It has long been a dream of mine to run a marathon, and even now I cannot think of a better place to achieve that goal than Boston, my home. Someday I will participate in this long-standing tradition of greatness, and I will cross the finish line in honor of those who no longer can. I will not live in fear, I will live in spite of fear. And they won’t win. We will.

12 Things the World Needs to Get Over

1) Girls poop.

While this originally only bothered the feminist side of me, lately I’ve realized that what I thought was a predominantly male misogynistic idea has extended into female-female interactions as well. Like, why do I feel embarrassed when I poop in a public toilet, surrounded by only other females? Because even girls have grown to believe that it’s unladylike to defecate! Ladies and gentlemen, this is ridiculous. Do we need to provide every US citizen with a copy of “Everybody Poops”?

2) Politicians suck.

Stop pretending like you’re personally offended by the amorality of politics. That’s why it’s politics. The people you actually trust would make terrible politicians, because politicians are liars pretty much by definition. They want your vote, not your friendship, so stop expecting them to actually care about what you say. Unless you have money and influence, in which case they’re bound to listen.

3) Everybody can’t win.

Someone once affectionately referred to my generation as the “cupcake generation.” Everybody gets a cupcake. And that’s kind of true (even though I can’t eat cupcakes because they’re full of gluten). When I played Under-12 soccer, every person got a trophy at the end of the season, even though the team was terrible and I was terrible and nobody was really even remotely good at soccer. In fact, I ended up with a shelf covered in trophies that I freely admit I didn’t earn. There is no such thing as “A for effort.” Sometimes you actually suck at things, and you crash and burn and fail miserably, and nobody’s going to give you a trophy for trying. Life is full of competitions where there is a clearly defined winner, and everybody else loses. It happens. I mean, I’m a firm believer that everybody can win at something, but nobody can win at everything. Besides, getting accolades you don’t deserve just makes the real accolades less meaningful.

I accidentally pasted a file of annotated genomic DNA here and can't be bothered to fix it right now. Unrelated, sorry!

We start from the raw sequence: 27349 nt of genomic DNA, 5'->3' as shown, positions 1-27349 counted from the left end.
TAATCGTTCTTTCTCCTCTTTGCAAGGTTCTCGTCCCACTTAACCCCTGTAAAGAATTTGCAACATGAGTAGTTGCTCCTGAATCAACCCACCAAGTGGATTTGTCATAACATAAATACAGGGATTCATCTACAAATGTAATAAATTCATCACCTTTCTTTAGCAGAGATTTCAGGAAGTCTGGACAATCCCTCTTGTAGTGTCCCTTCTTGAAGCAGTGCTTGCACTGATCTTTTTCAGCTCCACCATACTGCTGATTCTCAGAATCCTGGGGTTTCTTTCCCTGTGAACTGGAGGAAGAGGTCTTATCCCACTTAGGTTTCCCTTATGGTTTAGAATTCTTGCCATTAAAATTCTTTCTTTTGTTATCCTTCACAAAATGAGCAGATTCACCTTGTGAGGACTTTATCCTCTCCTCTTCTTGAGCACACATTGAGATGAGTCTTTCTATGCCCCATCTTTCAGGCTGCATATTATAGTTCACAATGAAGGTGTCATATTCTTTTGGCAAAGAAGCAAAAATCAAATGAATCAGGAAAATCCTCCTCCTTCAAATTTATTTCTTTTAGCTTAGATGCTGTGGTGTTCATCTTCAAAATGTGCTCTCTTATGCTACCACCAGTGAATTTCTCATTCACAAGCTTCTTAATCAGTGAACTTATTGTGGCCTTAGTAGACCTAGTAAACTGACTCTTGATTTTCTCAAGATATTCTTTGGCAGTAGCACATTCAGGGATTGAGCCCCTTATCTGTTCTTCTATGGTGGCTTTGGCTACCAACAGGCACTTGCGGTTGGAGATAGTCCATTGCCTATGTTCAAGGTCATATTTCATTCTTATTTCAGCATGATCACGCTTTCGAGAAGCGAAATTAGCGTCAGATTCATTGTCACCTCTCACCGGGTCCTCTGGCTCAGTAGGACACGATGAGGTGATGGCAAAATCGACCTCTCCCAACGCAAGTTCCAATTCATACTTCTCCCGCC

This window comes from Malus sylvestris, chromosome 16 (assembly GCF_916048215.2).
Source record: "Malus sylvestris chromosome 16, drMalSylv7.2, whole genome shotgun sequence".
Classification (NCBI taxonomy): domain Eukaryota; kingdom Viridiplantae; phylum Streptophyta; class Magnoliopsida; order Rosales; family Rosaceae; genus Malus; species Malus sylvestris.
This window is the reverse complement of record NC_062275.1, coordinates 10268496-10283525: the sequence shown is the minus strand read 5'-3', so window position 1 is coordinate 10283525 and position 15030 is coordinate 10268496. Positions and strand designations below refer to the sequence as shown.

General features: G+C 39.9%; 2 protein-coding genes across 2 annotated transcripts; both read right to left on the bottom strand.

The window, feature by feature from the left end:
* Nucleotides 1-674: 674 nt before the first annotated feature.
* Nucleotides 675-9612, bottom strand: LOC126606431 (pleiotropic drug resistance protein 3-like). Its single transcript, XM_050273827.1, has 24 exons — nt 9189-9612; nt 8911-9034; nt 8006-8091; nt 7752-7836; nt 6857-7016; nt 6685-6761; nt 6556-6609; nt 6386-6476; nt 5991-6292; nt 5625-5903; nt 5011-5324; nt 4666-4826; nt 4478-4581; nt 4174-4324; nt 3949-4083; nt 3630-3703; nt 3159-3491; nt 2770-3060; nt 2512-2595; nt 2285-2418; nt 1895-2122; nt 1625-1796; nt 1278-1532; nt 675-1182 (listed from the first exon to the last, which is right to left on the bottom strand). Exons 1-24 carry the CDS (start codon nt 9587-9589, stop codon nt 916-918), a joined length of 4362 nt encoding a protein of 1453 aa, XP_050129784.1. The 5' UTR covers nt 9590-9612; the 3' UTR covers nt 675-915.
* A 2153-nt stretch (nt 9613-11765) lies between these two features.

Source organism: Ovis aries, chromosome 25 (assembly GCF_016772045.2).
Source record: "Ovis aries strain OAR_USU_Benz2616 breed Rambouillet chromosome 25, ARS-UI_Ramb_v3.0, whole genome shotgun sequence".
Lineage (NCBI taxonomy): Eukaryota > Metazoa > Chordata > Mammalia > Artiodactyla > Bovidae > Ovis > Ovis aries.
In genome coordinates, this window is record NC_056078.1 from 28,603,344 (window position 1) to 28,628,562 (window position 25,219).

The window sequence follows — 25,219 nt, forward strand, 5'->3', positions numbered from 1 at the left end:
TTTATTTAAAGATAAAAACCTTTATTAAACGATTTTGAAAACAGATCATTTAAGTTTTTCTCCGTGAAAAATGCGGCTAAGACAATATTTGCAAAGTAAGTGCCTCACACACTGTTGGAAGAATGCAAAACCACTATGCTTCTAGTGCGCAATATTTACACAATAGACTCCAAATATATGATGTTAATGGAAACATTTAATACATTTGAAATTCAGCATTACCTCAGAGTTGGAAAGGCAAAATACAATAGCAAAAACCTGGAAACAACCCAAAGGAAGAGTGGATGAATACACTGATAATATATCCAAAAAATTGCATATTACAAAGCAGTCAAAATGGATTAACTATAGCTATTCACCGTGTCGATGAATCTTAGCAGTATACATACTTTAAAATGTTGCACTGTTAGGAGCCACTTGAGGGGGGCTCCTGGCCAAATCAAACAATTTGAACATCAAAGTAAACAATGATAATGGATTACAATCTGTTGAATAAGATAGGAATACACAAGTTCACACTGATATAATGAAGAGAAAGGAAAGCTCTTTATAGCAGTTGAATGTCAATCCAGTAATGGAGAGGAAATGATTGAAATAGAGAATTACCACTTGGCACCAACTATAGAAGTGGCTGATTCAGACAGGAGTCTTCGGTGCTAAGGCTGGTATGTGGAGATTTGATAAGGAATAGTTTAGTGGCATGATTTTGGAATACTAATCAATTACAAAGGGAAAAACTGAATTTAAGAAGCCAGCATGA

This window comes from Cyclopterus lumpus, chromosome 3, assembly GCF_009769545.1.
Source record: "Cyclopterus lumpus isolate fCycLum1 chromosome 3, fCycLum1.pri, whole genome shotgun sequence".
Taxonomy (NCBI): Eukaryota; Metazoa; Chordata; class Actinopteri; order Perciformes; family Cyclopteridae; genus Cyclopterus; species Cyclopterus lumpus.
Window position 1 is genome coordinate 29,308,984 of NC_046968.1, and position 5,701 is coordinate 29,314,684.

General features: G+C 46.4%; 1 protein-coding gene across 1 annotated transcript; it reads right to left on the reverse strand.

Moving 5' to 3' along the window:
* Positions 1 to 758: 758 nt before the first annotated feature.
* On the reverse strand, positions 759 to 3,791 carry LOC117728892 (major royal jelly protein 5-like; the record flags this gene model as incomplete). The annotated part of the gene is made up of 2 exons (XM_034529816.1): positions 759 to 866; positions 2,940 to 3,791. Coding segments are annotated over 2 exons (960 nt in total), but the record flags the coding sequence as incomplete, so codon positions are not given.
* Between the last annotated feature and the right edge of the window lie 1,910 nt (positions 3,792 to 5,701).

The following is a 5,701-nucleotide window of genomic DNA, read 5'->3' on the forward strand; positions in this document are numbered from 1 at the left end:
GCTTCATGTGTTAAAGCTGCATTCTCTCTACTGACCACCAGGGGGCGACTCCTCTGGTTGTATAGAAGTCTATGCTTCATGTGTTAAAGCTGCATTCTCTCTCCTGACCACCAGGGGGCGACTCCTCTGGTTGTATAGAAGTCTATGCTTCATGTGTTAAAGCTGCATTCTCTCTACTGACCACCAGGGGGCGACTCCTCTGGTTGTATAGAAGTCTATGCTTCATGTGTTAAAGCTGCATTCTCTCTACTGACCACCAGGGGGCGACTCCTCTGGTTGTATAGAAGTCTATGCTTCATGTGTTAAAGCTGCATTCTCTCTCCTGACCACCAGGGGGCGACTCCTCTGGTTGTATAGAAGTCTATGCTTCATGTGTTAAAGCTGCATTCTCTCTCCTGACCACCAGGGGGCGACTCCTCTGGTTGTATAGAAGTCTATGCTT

4) Kids are going to do whatever the hell they want.

I’m lookin’ at you, US government. Replacing the Pop-Tarts in high school vending machines with tiny packages of peanuts and banning coffee during school hours isn’t going to change the world, it’s just going to piss a lot of people off. Anyone who’s seriously addicted to caffeine is going to find a way to consume it, and large groups of obnoxious male athletes are going to end up at McDonalds every single day. This is just a specific example of a general need people have to exercise control over everyone around them. Educating kids about proper nutrition and safe sex is a way better idea than shoving kale chips and abstinence down their throats, because really, they’re going to do whatever they feel like doing, and they should probably at least be smart about it.

5) Adults are too.

Everybody drives at least 5 miles per hour over the speed limit. Unless you’re that asshole who remains at a solid 20 no matter what road he’s on. Rules are meant to be broken, right?

6) Watermelon-flavored things taste better than watermelon.

Yeah, I know real watermelon is healthier than fake watermelon. But that’s because real watermelon is pretty much just slightly flavored water with seeds in it. It’s disappointing, like drinking really diluted orange juice. Fake watermelon, on the other hand, is just the right combination of sweet and sour. Sour Patch Watermelon, watermelon jolly ranchers, watermelon jellybeans…washed down, of course, with a nice tall glass of water so you still feel refreshed. Now THAT’S a summertime treat.

7) There are things that don’t need to be proven.